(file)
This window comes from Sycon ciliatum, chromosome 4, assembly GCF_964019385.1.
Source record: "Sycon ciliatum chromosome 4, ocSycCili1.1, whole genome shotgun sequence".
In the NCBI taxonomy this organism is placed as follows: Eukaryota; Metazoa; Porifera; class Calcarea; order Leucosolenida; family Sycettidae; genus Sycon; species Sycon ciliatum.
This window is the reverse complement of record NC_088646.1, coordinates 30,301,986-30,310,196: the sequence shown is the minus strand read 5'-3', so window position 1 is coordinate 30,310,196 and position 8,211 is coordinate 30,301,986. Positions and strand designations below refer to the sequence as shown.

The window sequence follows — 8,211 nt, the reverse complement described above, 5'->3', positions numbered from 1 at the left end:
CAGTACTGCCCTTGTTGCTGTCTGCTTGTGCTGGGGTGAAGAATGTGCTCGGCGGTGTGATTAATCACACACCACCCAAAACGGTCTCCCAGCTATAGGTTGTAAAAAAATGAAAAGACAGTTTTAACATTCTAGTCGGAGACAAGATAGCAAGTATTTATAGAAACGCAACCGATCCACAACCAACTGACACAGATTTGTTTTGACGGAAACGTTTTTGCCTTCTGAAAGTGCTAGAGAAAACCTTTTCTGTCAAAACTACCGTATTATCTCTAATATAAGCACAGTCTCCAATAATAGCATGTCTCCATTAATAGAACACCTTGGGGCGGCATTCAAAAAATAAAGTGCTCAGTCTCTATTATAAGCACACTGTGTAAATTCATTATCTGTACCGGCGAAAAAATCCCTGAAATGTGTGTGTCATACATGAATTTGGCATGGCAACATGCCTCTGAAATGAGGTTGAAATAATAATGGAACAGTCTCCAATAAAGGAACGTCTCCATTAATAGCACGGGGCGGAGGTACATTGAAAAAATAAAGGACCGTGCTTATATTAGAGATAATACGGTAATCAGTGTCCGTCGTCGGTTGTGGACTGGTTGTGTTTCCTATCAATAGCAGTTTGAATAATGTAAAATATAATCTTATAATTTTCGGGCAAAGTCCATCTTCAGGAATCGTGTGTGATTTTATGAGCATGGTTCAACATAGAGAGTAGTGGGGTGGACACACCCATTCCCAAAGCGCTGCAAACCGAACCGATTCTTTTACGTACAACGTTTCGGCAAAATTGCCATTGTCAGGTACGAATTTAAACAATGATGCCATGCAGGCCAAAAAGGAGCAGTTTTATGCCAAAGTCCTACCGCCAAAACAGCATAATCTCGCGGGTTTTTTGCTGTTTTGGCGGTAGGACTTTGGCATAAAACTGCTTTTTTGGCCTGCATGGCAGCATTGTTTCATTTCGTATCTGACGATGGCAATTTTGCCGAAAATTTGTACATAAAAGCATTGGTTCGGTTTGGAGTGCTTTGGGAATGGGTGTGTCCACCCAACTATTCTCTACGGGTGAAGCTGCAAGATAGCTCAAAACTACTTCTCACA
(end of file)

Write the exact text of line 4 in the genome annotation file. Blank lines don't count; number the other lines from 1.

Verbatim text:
This window is the reverse complement of record NC_088646.1, coordinates 30,301,986-30,310,196: the sequence shown is the minus strand read 5'-3', so window position 1 is coordinate 30,310,196 and position 8,211 is coordinate 30,301,986. Positions and strand designations below refer to the sequence as shown.